Flea Control for Cats

Fleas are one of the most successful parasites on Earth, so they're a problem in many temperate climates. With over 2,500 species, it's no surprise than many of them want to feed on our feline friends. Dex P. writes:

Which flea & tick medicine do you think is best? There are so many out there. I have a few cats that can go outside, but most are indoors. Thank you!

Dex, we don't particularly care for any of the commercially available topical flea treatments because the chemicals used often have side effects, some of which can be disastrous for individual cats. There's just no way to know who will have a reaction and who won't.

We recommend a more organic approach. Organic flea control is best achieved when the little nasties are attacked on multiple fronts.

First, you should make sure all the cats are healthy and are being fed a species-appropriate diet. Given a choice, fleas will be drawn to the least healthy hosts. See our top food recommendations here.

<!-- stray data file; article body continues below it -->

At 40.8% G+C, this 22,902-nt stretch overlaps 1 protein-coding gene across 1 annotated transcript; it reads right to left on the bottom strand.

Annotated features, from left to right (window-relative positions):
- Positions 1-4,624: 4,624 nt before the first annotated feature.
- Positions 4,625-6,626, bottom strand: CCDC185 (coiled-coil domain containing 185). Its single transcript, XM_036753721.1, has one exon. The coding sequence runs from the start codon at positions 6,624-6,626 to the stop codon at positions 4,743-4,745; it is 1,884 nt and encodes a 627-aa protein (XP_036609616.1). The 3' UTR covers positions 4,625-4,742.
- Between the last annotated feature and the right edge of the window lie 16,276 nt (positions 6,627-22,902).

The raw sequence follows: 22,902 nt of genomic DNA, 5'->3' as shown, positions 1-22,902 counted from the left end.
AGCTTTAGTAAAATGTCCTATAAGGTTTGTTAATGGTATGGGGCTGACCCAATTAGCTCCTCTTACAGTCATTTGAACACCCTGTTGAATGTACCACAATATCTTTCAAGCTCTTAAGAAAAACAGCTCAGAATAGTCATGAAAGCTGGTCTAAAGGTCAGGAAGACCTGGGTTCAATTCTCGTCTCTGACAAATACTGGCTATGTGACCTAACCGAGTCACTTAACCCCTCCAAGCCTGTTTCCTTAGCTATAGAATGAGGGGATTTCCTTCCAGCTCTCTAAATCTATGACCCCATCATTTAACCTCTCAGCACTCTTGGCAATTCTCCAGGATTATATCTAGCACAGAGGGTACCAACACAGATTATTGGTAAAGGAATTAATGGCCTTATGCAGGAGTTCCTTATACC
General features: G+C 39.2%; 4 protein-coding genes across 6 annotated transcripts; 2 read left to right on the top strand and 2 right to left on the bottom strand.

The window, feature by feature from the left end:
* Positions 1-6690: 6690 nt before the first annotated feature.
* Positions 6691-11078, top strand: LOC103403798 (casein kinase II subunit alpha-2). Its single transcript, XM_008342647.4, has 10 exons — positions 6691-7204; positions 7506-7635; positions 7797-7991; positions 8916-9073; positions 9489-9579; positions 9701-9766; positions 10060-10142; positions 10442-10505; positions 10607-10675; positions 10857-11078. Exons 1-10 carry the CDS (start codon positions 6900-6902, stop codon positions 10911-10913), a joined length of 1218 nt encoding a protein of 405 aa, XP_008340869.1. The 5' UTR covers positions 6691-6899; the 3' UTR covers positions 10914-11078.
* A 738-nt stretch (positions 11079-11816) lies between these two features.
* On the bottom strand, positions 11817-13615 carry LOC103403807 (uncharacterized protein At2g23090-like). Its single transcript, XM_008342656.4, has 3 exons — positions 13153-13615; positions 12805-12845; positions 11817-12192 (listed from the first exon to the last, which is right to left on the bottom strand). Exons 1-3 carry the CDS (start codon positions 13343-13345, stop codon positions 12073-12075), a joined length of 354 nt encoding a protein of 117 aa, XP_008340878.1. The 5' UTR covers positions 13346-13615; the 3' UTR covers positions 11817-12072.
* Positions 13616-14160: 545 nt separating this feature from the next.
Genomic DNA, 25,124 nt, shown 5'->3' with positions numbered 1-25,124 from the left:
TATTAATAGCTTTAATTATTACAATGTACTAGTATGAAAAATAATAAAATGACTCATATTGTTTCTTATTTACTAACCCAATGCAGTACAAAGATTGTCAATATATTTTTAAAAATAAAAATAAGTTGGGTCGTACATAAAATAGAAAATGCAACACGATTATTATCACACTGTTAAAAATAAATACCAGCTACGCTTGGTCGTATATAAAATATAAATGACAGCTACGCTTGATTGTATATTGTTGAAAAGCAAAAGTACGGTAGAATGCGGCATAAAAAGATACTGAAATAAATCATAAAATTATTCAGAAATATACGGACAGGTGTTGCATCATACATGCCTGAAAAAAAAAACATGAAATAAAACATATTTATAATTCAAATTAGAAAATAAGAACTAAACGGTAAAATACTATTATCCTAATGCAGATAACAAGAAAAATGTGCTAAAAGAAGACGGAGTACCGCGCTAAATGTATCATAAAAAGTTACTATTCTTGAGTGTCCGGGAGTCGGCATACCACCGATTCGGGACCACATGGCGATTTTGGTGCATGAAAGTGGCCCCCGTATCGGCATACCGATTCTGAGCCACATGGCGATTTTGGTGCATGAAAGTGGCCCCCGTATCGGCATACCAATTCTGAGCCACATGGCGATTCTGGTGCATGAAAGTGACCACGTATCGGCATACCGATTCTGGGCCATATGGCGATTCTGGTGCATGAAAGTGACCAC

Next, use a flea comb to go through your cats' fur on a regular basis. To be most effective, slowly run the comb through their fur and then dip it into a glass of soapy water to clear it. If you find fleas, they'll end up in the water which you can then flush away.

 
 

Finally, use a deterrent product like food grade diatomaceous earth or cedar oil directly on your cats' fur. Massage it in and, in the case of DE, avoid dusting it to make sure that kitty won't breathe it in. These all-natural products will kill fleas and keep them away but will need repeat applications to remain effective. You can also use a little diatomaceous earth as a barrier for other insects at entryways and under baseboards.

Dex, we're confident that the organic approach can be just as effective as the chemical bombardment method, but it does take diligence and works best before a major infestation takes place. We wish you and your cats all the best!